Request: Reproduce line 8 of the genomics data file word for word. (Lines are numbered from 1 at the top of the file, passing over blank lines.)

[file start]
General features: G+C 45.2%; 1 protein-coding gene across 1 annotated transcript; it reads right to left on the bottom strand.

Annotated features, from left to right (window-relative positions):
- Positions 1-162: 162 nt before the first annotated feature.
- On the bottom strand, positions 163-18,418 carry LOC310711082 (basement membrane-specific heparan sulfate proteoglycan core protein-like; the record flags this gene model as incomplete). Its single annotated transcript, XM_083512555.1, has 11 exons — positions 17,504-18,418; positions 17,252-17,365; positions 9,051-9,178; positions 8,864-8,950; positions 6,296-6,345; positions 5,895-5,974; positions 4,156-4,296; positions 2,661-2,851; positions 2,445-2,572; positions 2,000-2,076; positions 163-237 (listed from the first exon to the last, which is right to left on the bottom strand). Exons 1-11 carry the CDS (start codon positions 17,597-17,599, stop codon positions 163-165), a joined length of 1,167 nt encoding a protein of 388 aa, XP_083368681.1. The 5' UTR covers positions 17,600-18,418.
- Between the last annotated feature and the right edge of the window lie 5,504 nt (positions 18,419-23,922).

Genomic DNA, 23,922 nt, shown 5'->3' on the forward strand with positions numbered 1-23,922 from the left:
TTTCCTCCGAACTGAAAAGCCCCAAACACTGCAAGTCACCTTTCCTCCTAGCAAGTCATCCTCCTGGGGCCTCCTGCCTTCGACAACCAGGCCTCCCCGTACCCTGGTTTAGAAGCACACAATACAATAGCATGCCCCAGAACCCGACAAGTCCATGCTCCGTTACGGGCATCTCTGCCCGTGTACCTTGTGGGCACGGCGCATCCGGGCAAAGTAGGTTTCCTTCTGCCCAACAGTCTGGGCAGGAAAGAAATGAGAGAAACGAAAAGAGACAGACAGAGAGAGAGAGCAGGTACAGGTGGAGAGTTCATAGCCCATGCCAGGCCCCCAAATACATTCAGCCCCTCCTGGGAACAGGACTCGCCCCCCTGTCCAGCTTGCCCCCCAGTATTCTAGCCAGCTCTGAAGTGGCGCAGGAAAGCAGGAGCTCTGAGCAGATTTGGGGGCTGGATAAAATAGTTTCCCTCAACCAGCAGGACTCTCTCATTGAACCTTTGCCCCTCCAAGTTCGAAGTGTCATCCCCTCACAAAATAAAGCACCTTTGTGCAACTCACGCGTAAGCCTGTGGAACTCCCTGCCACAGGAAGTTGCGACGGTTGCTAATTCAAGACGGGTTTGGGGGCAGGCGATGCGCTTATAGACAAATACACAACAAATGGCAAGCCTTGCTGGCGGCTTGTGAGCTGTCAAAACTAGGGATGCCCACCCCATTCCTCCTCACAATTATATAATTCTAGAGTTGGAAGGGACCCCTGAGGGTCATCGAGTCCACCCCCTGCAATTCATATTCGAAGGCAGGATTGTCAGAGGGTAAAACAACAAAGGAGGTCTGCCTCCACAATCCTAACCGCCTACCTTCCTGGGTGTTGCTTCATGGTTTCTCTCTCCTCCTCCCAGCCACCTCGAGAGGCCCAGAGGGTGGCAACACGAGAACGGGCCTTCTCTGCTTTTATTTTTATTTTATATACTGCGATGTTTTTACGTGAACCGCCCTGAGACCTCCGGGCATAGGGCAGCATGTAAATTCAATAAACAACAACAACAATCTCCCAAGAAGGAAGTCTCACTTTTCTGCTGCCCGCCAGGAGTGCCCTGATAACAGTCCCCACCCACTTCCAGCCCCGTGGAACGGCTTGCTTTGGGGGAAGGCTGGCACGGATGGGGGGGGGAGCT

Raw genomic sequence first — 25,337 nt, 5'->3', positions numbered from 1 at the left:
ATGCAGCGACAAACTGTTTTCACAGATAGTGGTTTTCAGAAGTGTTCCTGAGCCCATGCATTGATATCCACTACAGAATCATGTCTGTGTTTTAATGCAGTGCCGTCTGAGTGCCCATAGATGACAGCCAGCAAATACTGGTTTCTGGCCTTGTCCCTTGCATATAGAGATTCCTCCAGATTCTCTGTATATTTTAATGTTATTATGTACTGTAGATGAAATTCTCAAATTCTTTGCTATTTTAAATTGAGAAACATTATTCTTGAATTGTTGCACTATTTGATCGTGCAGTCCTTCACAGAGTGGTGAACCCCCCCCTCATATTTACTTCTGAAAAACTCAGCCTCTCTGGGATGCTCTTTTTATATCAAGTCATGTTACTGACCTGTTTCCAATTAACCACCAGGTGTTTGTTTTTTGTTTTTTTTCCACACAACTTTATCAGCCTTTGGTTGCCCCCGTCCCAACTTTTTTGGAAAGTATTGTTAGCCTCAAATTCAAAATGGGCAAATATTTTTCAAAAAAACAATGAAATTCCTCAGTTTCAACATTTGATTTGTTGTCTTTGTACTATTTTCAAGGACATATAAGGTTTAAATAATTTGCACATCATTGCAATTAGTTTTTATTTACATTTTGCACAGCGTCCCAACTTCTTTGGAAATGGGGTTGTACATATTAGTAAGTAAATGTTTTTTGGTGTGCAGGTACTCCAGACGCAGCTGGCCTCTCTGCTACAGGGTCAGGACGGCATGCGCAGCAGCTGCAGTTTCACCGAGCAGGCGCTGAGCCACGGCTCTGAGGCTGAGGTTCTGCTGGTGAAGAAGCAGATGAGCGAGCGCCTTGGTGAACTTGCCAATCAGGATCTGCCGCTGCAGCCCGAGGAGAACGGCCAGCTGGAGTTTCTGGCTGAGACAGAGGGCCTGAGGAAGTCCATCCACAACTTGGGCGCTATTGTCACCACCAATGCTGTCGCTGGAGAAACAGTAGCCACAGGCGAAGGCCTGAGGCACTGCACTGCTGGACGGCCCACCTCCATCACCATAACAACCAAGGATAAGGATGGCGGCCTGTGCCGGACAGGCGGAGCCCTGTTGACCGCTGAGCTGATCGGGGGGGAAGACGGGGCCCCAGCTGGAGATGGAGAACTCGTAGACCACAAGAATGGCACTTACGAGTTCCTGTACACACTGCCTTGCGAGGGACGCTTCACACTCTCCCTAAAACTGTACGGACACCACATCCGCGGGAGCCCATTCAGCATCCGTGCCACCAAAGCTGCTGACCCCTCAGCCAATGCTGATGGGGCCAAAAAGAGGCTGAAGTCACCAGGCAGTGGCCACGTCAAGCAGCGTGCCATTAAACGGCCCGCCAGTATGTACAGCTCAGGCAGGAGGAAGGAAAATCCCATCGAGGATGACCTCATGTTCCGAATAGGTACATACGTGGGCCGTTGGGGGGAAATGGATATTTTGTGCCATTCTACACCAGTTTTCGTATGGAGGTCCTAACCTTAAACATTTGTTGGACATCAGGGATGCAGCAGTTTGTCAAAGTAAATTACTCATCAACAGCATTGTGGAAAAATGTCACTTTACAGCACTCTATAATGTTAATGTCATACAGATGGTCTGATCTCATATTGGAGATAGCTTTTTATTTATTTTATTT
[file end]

Raw genomic sequence first — 25,337 nt, 5'->3', positions numbered from 1 at the left: